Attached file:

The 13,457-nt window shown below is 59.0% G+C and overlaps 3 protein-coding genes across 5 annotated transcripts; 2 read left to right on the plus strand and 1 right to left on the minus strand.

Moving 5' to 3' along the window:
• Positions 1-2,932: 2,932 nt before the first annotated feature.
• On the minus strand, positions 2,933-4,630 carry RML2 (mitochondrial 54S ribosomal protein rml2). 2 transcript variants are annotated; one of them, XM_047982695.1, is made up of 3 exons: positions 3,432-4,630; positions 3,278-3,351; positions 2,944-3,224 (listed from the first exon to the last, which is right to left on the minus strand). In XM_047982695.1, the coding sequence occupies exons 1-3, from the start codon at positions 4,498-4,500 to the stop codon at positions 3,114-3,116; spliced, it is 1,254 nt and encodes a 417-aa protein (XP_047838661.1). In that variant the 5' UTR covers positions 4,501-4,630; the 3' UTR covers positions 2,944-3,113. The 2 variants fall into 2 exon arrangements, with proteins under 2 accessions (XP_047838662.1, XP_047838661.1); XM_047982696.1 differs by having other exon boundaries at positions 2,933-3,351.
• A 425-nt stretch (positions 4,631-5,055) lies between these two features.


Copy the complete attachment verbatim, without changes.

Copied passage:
The 13,457-nt window shown below is 59.0% G+C and overlaps 3 protein-coding genes across 5 annotated transcripts; 2 read left to right on the plus strand and 1 right to left on the minus strand.

Moving 5' to 3' along the window:
• Positions 1-2,932: 2,932 nt before the first annotated feature.
• On the minus strand, positions 2,933-4,630 carry RML2 (mitochondrial 54S ribosomal protein rml2). 2 transcript variants are annotated; one of them, XM_047982695.1, is made up of 3 exons: positions 3,432-4,630; positions 3,278-3,351; positions 2,944-3,224 (listed from the first exon to the last, which is right to left on the minus strand). In XM_047982695.1, the coding sequence occupies exons 1-3, from the start codon at positions 4,498-4,500 to the stop codon at positions 3,114-3,116; spliced, it is 1,254 nt and encodes a 417-aa protein (XP_047838661.1). In that variant the 5' UTR covers positions 4,501-4,630; the 3' UTR covers positions 2,944-3,113. The 2 variants fall into 2 exon arrangements, with proteins under 2 accessions (XP_047838662.1, XP_047838661.1); XM_047982696.1 differs by having other exon boundaries at positions 2,933-3,351.
• A 425-nt stretch (positions 4,631-5,055) lies between these two features.